One man approached us, in whose calm, pensive face, browned though it was with tropical sunshine, there seemed something peaceful that we would not think him mad. Laying his hand upon our arm, he looked eagerly into our face, and said in a hurried whisper ‘You seen her?’ We knew not what to answer him; but a friend who accompanied us came to the rescue. ‘Yes’ he replied, ‘We saw her yesterday’. ‘Well’ explained the lunatic, his eyes flaming with excitement, ‘Has she not written?’ Our friend shook his head. ‘No, no; she dare not write-she knows they stop all letters’ was the reply in a sad desponding tone. Then hastily looking up again and darting his eyes all around (we can find no other word to express the lightening like rapidity of the motion), the poor fellow lowered his voice to a scarcely audible whisper. But she will come to me. ‘Yes’ another change from anxiety to ecstasy. ‘Yes, she will – I knew it when? ‘Tomorrow’ said our friend. ‘Tomorrow! Tomorrow! Tomorrow ‘he cried with increased vehemence at every repetition of the word, until he fairly screamed ‘tomorrow!’ and ran exultingly away. When he had gone, our friend informed us that he fancied some great lady was in love with him and everyone he thought was a messenger from her and so for years he had been alternating between despair and happiness, when he thought first of her letters being stopped and then, that she would come and every day he felt that she would come – tomorrow. Poor fellow! The falsehoods of our friend were blissful truths to him. He knew that she was not coming, and was happy. How cruel would the cold stern truth have been which told him she had no existence and could never come? Truly in such a case as this, there is a falsehood better far than truth.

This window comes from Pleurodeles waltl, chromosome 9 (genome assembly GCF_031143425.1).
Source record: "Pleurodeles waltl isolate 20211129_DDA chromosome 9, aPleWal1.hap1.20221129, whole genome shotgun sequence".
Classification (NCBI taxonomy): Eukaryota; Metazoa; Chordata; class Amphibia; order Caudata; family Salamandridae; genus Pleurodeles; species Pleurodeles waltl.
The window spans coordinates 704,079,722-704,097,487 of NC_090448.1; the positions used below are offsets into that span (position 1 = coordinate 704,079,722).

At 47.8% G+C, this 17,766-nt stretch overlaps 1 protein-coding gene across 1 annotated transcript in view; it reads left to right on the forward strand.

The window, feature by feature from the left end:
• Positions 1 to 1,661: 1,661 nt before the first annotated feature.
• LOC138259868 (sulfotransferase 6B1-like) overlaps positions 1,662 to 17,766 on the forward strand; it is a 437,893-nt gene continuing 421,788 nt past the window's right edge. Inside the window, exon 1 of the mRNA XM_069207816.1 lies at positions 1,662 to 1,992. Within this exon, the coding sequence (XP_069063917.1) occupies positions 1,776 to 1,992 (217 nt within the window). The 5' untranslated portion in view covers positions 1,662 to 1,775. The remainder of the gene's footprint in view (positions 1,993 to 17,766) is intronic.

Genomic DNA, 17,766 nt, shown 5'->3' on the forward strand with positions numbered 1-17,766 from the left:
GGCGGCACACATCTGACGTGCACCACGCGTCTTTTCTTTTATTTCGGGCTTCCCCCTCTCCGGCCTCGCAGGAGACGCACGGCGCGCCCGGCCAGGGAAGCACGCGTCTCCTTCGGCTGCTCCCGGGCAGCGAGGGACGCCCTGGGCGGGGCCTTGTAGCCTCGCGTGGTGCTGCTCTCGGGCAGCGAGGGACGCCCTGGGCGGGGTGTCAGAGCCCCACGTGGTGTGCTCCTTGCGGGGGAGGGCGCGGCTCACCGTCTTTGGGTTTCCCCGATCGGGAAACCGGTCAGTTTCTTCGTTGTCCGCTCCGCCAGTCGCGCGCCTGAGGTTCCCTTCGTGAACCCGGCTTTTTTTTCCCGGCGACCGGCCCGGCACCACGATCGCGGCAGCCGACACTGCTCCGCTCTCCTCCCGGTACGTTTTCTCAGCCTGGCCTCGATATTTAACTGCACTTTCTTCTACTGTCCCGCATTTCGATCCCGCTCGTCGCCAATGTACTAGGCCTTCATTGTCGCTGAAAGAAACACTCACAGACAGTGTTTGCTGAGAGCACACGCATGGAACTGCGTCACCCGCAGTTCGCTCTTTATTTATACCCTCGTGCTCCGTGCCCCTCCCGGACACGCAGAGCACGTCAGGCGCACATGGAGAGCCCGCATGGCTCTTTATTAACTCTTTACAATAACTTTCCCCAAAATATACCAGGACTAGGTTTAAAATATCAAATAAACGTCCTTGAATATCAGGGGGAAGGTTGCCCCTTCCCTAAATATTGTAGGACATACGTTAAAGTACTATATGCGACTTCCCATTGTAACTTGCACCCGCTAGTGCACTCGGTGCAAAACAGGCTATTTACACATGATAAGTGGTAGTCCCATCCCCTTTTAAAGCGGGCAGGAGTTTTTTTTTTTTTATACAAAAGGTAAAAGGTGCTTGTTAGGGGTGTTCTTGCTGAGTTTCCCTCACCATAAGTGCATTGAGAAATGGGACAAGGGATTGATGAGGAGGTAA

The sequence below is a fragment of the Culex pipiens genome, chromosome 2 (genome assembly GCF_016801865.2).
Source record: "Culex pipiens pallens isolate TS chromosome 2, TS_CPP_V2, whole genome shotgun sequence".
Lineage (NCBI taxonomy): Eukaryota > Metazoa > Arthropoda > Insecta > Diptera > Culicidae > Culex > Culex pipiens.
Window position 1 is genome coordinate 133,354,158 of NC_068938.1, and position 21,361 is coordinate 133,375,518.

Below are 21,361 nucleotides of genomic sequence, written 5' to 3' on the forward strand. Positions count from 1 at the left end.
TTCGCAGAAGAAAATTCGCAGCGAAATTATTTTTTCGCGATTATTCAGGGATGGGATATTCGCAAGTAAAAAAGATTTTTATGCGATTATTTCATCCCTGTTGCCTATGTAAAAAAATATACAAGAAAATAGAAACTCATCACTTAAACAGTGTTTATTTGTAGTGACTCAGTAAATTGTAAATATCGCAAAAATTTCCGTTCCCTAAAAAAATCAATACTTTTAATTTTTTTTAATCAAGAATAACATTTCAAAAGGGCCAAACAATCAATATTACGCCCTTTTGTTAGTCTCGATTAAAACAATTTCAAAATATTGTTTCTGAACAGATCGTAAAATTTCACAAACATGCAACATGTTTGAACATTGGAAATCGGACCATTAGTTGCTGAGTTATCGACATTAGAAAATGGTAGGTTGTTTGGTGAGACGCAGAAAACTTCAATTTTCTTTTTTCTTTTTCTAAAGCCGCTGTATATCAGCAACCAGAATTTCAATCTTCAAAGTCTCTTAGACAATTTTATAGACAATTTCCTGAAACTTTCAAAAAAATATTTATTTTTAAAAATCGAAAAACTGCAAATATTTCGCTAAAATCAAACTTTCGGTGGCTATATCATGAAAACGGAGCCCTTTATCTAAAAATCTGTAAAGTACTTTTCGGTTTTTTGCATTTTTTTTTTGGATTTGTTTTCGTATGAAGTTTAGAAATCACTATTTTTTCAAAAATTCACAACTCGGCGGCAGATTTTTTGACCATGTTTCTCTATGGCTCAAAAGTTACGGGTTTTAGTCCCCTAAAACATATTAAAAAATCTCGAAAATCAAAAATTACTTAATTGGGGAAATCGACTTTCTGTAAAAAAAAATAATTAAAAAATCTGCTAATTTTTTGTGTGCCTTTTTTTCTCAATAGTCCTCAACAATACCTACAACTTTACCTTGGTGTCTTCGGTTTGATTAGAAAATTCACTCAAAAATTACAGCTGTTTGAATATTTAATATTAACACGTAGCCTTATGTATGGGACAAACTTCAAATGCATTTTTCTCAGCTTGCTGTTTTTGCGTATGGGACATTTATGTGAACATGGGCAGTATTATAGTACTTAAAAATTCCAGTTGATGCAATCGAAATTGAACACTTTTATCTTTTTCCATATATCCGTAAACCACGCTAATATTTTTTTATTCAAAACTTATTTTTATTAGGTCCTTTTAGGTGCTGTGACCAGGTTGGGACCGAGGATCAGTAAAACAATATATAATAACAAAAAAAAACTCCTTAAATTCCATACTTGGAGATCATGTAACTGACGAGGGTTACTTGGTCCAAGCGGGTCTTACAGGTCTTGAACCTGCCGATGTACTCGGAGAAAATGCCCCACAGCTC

We went through another of the wards, where we found a man sitting at a table, drawing pictures of a ship, or rather of a ship, for everyone he drew, and there were many, was the same exact counterpart of every other. Whatever the size of picture, there was exactly the same blue waves, with exactly the same quantity of white foam upon each, washing exactly the same pea green coast, upon exactly the same spot on which stood exactly the same vermillion coloured cottage. While, in the ship itself every line of the complicated rigging was identically the same in every picture. All these lines (so strongly was his one ship impressed upon the artist’s brain) was perfectly correct. Not a rope in the whole ship was wrongly placed, nor was there one omitted; but all were carried out in minute detail, that were it required to give a diagram illustrative of the uses of the various ropes on-board a ship, perhaps no better one could possibly be had than this poor madman’s drawing. At the same time, all the rest of the picture was as unlike anything on earth as it is possible to conceive. The bright red cottage stood at an angle of about forty-five degrees out from the pea green shore, while this shore in its turn stood up perpendicular to the horizon, and the waves which washed the beach were rushing tumultuously up an amazing steep hill.